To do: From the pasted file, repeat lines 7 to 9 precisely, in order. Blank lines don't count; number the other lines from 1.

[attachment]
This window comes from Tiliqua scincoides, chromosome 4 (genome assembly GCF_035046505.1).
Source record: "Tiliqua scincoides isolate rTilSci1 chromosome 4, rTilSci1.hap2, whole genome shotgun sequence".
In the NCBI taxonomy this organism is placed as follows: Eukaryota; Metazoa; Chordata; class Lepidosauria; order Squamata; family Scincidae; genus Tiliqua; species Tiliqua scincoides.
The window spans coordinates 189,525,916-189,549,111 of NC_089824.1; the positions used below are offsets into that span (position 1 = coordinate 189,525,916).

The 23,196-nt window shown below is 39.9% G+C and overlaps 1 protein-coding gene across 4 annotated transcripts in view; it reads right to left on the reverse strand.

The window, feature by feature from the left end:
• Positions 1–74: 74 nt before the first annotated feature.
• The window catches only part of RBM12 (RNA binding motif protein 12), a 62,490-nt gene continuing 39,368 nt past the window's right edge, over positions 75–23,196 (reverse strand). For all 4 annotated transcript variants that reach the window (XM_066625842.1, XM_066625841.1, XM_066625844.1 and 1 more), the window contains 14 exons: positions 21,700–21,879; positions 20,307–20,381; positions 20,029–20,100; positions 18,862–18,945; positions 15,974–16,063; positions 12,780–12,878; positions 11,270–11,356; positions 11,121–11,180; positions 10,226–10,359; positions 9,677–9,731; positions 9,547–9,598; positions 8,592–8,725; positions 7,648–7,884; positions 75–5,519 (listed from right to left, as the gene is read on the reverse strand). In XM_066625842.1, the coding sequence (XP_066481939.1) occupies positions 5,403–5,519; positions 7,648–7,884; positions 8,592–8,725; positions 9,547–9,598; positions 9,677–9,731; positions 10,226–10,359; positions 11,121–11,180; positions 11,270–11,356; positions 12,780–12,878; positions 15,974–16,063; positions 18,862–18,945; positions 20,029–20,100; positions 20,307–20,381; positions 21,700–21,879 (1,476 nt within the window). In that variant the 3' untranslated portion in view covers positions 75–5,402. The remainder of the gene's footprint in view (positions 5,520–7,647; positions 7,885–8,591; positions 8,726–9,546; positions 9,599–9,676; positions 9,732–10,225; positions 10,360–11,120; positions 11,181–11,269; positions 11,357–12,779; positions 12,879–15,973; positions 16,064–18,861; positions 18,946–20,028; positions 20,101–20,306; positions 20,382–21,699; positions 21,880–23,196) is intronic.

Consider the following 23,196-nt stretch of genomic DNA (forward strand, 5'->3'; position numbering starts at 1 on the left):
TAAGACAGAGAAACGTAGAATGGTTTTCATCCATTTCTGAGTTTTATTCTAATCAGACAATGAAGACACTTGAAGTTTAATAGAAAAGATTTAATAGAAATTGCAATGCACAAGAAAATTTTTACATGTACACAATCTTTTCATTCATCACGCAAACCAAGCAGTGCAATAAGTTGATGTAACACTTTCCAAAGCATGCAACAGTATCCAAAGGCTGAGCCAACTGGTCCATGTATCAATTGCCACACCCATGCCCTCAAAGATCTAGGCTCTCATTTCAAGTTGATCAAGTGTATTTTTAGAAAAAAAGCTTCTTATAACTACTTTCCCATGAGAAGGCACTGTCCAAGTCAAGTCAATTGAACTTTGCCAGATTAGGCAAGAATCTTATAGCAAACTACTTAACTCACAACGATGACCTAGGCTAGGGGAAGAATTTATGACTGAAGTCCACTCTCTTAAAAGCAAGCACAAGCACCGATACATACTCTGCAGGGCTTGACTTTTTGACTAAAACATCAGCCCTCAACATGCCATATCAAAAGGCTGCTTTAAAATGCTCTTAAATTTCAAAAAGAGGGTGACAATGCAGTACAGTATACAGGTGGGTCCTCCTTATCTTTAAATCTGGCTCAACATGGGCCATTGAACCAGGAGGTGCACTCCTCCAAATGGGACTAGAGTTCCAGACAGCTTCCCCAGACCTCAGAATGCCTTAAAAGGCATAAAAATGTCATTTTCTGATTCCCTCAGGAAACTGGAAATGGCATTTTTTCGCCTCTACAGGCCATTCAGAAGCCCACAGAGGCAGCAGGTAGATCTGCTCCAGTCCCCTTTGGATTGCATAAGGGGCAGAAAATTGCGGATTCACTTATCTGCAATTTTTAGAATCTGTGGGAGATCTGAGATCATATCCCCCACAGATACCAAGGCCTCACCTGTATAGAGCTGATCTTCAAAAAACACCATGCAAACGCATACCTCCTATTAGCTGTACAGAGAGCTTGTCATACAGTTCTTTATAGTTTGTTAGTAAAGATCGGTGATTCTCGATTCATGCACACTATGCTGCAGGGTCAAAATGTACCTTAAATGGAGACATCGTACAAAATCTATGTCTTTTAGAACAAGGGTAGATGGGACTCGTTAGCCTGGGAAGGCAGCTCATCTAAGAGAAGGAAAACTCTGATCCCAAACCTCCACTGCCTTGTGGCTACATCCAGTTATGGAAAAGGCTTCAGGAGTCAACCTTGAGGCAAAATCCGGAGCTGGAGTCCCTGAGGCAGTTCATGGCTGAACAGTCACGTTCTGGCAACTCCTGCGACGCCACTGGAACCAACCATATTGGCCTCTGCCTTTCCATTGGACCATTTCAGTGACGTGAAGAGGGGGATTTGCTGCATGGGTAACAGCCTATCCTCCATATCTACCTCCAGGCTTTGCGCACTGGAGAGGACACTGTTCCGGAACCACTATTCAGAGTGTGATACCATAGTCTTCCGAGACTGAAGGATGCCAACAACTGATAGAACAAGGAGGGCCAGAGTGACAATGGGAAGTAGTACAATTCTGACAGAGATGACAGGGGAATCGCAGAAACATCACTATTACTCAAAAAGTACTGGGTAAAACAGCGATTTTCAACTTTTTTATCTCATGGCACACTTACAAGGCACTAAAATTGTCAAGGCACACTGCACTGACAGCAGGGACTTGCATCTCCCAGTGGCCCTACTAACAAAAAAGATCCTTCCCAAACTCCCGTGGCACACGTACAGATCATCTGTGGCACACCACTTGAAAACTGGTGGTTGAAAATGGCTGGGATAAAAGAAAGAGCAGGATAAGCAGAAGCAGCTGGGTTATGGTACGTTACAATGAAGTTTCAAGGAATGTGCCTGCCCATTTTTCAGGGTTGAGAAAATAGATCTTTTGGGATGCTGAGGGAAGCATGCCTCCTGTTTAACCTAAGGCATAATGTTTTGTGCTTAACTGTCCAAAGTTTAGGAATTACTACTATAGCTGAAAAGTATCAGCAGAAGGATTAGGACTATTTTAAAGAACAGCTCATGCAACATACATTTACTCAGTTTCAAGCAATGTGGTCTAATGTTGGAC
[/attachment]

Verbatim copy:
• Positions 1–74: 74 nt before the first annotated feature.
• The window catches only part of RBM12 (RNA binding motif protein 12), a 62,490-nt gene continuing 39,368 nt past the window's right edge, over positions 75–23,196 (reverse strand). For all 4 annotated transcript variants that reach the window (XM_066625842.1, XM_066625841.1, XM_066625844.1 and 1 more), the window contains 14 exons: positions 21,700–21,879; positions 20,307–20,381; positions 20,029–20,100; positions 18,862–18,945; positions 15,974–16,063; positions 12,780–12,878; positions 11,270–11,356; positions 11,121–11,180; positions 10,226–10,359; positions 9,677–9,731; positions 9,547–9,598; positions 8,592–8,725; positions 7,648–7,884; positions 75–5,519 (listed from right to left, as the gene is read on the reverse strand). In XM_066625842.1, the coding sequence (XP_066481939.1) occupies positions 5,403–5,519; positions 7,648–7,884; positions 8,592–8,725; positions 9,547–9,598; positions 9,677–9,731; positions 10,226–10,359; positions 11,121–11,180; positions 11,270–11,356; positions 12,780–12,878; positions 15,974–16,063; positions 18,862–18,945; positions 20,029–20,100; positions 20,307–20,381; positions 21,700–21,879 (1,476 nt within the window). In that variant the 3' untranslated portion in view covers positions 75–5,402. The remainder of the gene's footprint in view (positions 5,520–7,647; positions 7,885–8,591; positions 8,726–9,546; positions 9,599–9,676; positions 9,732–10,225; positions 10,360–11,120; positions 11,181–11,269; positions 11,357–12,779; positions 12,879–15,973; positions 16,064–18,861; positions 18,946–20,028; positions 20,101–20,306; positions 20,382–21,699; positions 21,880–23,196) is intronic.

Consider the following 23,196-nt stretch of genomic DNA (forward strand, 5'->3'; position numbering starts at 1 on the left):